Purchasing a property and taking out a home loan is always a big commitment, regardless of whether you do it solo or with another person. But if you’re planning on purchasing a property with someone else, there are certain considerations that must be addressed to ensure that your interests are properly protected. One of these considerations is choosing the right type of ownership for you and your purchasing partner/s.

If you’re considering purchasing a property with another person, there are two types of ownership that allow for the division of property: Joint Tenancy and Tenants in Common. While these classifications may sound alike, each one has different legal effects that will impact your right to ownership. But what exactly are these two types of property ownership? And how do you measure the pros and cons of Joint Tenancy vs Tenants in Common so that you can make the right choice for your situation?

What is Joint Tenancy?

Joint Tenancy is a classification of property ownership where the parties on the property title own joint and equal parts of that property. Under this agreement, no party can hold a greater proportion of the property than the other. This is in contrast to Tenants in Common, where parties can nominate different shares in property ownership.

The main distinction between Joint Tenancy and Tenants in Common is that joint tenants automatically obtain the right of survivorship.

So, what is the right of survivorship?

In the case that one of the owners dies, the right of survivorship entitles the surviving tenant or tenants’ to ownership of the deceased person’s interest in the property. This means that the deceased person’s interest in the property will not form part of their estate or be subdivided amongst other beneficiaries under a Will, even if the Will states otherwise.

Spouses and de facto partners are more likely to elect Joint Tenancy because of this right of survivorship.

What are the Benefits of Joint Tenancy?

One of the main benefits of Joint Tenancy is the automatic right of survivorship. It’s generally simpler and less expensive to transfer an individual’s interest in their property to a joint tenant upon their death in comparison to a tenant in common.

Another potential benefit of Joint Tenancy is that the parties hold equal and joint ownership of the property.

How Do You End Joint Tenancy?

In the event of divorce, separation or changed financial plans, joint tenants may seek severance of their Joint Tenancy. But the method that joint tenants use to end their arrangement will depend on the state in which they are located.

If you sever a Joint Tenancy, you and the other tenant or tenants will automatically become Tenants in Common.

What are Tenants in Common?

Tenants in Common is an arrangement where two or more individuals collectively own a single property and each is entitled to possession of the whole of the property. No tenant is entitled to exclusive possession of any part of the property, such as a certain room, floor, or structure.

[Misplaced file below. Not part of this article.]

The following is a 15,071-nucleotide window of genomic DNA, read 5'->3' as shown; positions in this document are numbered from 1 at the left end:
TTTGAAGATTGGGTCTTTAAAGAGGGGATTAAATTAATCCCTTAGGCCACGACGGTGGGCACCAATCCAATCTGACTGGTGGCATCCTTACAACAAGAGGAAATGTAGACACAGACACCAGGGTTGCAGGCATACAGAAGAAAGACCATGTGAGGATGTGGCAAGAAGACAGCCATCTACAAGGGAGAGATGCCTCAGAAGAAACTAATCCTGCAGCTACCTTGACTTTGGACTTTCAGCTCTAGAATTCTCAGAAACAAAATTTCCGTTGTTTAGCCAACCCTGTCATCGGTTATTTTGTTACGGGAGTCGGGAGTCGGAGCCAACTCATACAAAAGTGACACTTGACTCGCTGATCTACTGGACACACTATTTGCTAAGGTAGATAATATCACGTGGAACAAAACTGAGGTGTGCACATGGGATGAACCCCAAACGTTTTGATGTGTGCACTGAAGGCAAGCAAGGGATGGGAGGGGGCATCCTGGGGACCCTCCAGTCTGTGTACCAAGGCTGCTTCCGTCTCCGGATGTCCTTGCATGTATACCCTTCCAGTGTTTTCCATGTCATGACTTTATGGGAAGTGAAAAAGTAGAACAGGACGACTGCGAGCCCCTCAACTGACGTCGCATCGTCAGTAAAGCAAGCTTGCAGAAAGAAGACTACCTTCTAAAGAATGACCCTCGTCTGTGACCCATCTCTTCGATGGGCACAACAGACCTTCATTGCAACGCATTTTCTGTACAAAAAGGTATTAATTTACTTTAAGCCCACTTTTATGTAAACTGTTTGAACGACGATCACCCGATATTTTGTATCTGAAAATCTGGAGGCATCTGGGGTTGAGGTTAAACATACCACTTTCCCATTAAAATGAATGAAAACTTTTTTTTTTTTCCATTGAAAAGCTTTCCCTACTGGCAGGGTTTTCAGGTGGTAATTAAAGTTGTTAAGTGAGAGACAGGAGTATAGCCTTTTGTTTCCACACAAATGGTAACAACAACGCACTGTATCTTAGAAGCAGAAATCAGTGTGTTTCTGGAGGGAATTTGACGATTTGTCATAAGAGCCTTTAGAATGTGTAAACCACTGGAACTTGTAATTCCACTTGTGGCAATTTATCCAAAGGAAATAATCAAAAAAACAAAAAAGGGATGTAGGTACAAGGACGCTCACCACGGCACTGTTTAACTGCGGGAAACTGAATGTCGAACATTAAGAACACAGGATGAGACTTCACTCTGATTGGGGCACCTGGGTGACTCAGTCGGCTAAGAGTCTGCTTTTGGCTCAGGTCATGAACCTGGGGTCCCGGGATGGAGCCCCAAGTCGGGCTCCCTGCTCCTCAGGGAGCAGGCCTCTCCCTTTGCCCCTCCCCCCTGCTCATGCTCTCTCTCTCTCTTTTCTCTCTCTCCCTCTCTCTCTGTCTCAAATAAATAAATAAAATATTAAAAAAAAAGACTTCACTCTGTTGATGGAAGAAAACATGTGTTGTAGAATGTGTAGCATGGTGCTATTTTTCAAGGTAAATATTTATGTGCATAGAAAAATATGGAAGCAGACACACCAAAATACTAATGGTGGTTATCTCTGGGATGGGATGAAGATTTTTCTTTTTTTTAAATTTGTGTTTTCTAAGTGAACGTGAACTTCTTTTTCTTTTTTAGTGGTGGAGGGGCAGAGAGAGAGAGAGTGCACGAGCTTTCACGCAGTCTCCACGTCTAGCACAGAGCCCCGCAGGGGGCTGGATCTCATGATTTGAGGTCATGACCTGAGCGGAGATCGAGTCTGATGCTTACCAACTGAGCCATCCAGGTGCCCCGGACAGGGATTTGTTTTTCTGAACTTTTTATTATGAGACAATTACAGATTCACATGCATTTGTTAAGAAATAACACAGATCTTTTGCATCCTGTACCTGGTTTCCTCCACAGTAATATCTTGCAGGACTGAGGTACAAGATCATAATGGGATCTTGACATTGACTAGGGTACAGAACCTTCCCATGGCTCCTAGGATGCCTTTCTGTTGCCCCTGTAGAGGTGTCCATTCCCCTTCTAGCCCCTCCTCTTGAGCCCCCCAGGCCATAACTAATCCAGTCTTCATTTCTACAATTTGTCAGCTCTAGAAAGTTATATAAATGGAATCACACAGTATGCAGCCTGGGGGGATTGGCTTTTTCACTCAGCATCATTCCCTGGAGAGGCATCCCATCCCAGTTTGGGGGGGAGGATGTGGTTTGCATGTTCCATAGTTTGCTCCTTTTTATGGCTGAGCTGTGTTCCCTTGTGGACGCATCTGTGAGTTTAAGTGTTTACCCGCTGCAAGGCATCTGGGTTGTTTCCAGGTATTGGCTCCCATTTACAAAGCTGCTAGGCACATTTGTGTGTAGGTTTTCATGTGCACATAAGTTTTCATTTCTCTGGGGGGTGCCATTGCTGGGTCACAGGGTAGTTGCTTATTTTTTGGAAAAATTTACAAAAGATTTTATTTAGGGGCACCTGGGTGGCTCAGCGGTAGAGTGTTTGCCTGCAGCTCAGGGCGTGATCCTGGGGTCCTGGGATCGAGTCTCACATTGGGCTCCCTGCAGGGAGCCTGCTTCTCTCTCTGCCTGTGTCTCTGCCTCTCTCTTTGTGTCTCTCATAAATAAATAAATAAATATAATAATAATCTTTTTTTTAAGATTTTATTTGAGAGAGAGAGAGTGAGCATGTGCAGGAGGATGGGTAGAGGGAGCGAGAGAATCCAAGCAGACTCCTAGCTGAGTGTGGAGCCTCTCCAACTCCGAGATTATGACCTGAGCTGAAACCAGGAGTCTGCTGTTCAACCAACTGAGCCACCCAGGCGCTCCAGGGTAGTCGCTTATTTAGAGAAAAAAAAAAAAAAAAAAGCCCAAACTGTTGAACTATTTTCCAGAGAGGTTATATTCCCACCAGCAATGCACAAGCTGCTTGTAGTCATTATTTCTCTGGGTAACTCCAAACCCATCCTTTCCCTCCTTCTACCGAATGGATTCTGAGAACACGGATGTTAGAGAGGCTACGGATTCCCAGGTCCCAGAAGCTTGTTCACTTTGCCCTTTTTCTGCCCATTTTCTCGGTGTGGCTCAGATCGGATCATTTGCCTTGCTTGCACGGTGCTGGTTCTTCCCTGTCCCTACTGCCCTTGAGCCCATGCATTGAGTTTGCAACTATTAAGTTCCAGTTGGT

Tenants in Common will not necessarily own equal amounts of the property. For example, one tenant could own 70% of the property while the other holds 30%. The percentage shares are commonly used to reflect the amount of money contributed by each tenant.

Unlike Joint Tenants, Tenants in Common do not automatically receive the right of survivorship. If one of the tenants dies, their interest in the property will be distributed according to their Will. If there is no Will, the rules of intestacy will be applied to divide the deceased person’s property interest.

Tenants in Common are typically friends or biological relatives rather than spouses or de facto couples.

What are the Benefits of Tenants in Common?

The major benefit of Tenants in Common is that you can elect the proportion of shares in ownership that you and the other tenants have. This offers greater flexibility for individuals looking to invest in property with at least one other person.

Tenants in Common is also an appealing option for individuals who want to distribute their interest in a property amongst other beneficiaries in a Will rather than the other tenant or tenants.

How Do You End Tenants in Common?

As Tenants in Common co-own a property in defined shares, each tenant can sell or transfer their share as they wish. One tenant can also buy out the other tenant or tenants to dissolve the Tenancy in Common in a joint agreement.

Joint Tenants Tenants in Common
Joint tenants own the property jointly and equally. Tenants in Common can nominate to own different proportions of the property. These proportions can be equal or unequal.
Joint tenants have a 100% stake in the property. Tenants in Common have a stake that is reflective of their share. For example, a tenant with a 60% share in the property only owns 60% of that property.
Joint tenants have an automatic right of survivorship. Tenants in Common do not have an automatic right of survivorship.
Joint tenants cannot sell or transfer their share without consent from the other tenant Tenants in Common can sell or transfer their share without consent from the other tenant or tenants.


Have questions? Get in contact!

Still unsure whether Joint Tenancy or Tenancy in Common is right for you? Contact us today to find out more about these two types of property ownership. Or, if you’ve already decided between these two classifications, explore our Home Loan FAQs for further details regarding our home loan .


The information in this article is of a general nature and has been prepared without considering your objectives, financial situation or needs. Before acting on the information, consider its appropriateness to your circumstances.

 Published March 2023